Wednesday, November 23, 2005

Jose Padilla charged with conspiracy, aiding terrorists.

So this week, after holding him for three years with no charges being filed, the Government finally filed charges against Jose Padilla (I would say, 'dirty bomb' suspect Jose Padilla, but none of the charges involves conspiring to use a 'dirty bomb,' a conventional bomb surrounded by radioactive materials designed to spread radiation.) The charges were conspiracy to commit murder and other crimes overseas, and providing material support to terrorists and conspiracy. If he is convicted on all counts, he could get life in prison.

Now, if Mr. Padilla is guilty of these charges, then he certainly needs to be put in prison for life.

But the issue regarding Mr. Padilla is not what he may have done or may not have done-- that will come out in court. The issue is that now, three years later, they file charges. The issue is that now that they have set a precedent that a U.S. citizen (as he is) can be held indefinitely with no charges being filed, who will be the next person held indefinitely. And based on what evidence.

I blogged about this on September 9, after Judge Michael Luttig had reversed a lower court decision and allowed the government to continue to hold Padilla indefinitely without filing charges.

At the time, I quoted Mr. Padilla's laywer, who succinctly summed up what the ruling meant:

Padilla's lawyer, Andrew Patel, responded by saying, "It's a matter of how paranoid you are... What it could mean is that the president conceivably could sign a piece of paper when he has hearsay information that somebody has done something he doesn't like and send them to jail — without a hearing (or) a trial."

This also brings up a couple of questions:

1. What happened to the 'dirty bomb' charge, the one which was used to scare everyone into supporting holding Mr. Padilla indefinitely? Apparently, there was not enough evidence to charge him with that one. So, they held him for three years, claiming he was planning something there was not enough evidence to file charges with. If lack of evidence is good enough, then in theory all it becomes necessary to do is to accuse someone of a crime, and then arrest them and hold them for years.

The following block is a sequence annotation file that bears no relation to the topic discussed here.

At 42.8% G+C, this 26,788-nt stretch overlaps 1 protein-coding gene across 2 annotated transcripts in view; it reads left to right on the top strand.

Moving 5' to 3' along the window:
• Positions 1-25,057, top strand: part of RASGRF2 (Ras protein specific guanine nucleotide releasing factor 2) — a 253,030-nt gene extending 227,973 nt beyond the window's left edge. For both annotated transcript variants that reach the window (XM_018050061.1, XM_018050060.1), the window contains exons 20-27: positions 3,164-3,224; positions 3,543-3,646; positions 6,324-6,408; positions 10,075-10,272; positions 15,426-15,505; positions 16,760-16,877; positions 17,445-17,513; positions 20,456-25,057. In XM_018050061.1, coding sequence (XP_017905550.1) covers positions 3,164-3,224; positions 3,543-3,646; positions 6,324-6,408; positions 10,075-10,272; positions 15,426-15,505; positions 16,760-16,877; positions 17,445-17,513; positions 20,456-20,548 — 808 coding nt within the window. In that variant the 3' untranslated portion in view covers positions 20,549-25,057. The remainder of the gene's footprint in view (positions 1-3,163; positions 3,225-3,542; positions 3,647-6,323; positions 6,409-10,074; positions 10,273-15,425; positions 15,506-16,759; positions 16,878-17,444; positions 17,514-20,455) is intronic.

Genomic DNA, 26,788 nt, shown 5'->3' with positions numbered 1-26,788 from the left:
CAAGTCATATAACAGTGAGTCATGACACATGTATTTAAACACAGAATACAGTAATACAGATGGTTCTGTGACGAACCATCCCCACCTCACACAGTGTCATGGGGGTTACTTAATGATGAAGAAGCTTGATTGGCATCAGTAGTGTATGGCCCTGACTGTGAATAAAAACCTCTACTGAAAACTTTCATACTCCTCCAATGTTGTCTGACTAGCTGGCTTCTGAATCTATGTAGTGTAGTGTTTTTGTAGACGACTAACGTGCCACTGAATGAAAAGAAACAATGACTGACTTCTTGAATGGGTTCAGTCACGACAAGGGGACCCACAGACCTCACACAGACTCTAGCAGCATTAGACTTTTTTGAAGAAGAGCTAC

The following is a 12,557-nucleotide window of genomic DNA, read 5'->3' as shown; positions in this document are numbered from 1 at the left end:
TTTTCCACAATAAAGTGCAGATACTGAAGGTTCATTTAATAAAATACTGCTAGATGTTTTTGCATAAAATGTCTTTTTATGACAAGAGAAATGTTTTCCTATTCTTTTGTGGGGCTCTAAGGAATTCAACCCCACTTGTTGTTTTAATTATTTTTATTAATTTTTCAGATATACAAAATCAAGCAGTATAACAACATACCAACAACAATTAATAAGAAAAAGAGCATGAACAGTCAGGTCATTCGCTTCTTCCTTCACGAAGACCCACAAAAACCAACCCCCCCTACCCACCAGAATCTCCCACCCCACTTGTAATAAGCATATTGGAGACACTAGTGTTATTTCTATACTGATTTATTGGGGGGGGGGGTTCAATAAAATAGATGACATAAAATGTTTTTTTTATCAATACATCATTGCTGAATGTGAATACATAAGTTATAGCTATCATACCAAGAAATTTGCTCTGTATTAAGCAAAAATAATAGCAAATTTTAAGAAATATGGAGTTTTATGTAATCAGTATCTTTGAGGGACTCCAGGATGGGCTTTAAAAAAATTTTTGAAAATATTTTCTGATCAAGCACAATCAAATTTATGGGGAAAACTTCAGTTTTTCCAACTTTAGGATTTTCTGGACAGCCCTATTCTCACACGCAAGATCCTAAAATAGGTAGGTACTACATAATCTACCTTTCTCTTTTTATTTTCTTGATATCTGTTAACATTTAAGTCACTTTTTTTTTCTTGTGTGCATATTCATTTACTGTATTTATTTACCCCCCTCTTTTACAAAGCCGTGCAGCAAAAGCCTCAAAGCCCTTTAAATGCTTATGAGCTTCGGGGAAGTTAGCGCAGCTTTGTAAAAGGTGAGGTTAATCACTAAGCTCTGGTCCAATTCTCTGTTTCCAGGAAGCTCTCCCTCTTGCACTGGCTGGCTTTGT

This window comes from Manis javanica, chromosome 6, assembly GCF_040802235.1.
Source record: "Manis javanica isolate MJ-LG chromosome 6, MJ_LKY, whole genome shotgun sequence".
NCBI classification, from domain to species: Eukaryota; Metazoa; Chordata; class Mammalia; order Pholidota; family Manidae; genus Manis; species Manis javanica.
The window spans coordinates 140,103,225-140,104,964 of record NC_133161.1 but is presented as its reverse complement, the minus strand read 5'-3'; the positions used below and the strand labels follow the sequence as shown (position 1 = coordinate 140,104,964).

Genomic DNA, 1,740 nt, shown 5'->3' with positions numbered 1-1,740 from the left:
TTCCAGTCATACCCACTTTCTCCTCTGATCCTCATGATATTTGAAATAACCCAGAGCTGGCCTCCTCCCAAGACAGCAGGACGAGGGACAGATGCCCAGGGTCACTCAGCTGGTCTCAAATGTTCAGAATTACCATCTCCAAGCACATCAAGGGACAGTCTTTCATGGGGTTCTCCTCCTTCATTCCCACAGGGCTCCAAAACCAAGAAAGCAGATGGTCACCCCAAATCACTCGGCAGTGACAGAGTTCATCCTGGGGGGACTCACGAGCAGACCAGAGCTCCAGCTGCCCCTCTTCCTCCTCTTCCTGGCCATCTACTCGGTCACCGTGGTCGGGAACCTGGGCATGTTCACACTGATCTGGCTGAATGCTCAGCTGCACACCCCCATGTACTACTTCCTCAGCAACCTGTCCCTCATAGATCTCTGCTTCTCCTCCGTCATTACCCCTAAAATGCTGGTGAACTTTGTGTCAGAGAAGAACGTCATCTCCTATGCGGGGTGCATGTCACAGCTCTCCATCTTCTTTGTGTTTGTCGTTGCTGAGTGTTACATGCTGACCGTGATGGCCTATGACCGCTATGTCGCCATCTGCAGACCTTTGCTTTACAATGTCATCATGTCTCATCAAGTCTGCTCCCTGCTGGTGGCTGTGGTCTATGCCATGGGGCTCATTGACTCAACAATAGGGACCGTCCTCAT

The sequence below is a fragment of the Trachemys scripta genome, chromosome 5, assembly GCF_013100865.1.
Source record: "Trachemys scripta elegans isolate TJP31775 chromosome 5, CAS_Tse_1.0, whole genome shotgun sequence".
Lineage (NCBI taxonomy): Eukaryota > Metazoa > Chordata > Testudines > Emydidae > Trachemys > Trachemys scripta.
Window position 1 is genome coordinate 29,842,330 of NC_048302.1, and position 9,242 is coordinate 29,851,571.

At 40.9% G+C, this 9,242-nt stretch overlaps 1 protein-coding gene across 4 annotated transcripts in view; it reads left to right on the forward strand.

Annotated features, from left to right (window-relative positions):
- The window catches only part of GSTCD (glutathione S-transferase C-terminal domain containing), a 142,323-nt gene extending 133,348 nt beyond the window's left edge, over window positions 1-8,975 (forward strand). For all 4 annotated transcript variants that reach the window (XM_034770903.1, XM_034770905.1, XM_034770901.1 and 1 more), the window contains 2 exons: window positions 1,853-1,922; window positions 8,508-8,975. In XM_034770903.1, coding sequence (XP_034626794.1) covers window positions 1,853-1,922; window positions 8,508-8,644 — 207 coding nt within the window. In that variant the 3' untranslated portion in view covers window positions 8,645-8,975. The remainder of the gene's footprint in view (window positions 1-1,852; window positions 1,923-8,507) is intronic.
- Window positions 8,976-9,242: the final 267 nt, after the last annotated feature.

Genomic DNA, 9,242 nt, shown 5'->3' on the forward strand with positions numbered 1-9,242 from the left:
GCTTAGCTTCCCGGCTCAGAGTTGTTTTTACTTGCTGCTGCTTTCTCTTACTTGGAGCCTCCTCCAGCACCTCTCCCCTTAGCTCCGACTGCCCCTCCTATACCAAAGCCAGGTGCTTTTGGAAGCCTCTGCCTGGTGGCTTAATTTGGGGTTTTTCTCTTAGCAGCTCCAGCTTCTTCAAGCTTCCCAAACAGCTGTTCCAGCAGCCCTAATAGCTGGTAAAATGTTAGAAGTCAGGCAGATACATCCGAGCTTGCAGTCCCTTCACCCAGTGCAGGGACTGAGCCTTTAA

2. Why now? After all, Judge Luttig overturned the lower court ruling and ruled in the administration's favor, so for the moment they don't have to file anything. True, but perhaps that is why now. The precedent has been set, and since Mr. Padilla's lawyer had indicated that he was planning to appeal all the way up to the Supreme Court, which would be problematical (and a Supreme Court decision that went against them would permanently prevent them from doing this), so perhaps George Bush and Alberto Gonzales simply decided to call the game while they are ahead.

And of course, IF it turns out that Mr. Padilla is not guilty of what he is charged with, then the Bush admistration will face some very hard questions.

3 comments:

dorsano said...

good points, Eli - as always.

dorsano said...

Jeanne over at Body and Soul raises some more interesting points.

Barbi said...

Padilla's lawyer, Andrew Patel, responded by saying, "It's a matter of how paranoid you are... What it could mean is that the president conceivably could sign a piece of paper when he has hearsay information that somebody has done something he doesn't like and send them to jail — without a hearing (or) a trial."

Paranoid??? Um, yeah...like, a pretzeldent wouldn't take a country to war on hearsay and cooked intel either, huh?

Something is fishy here.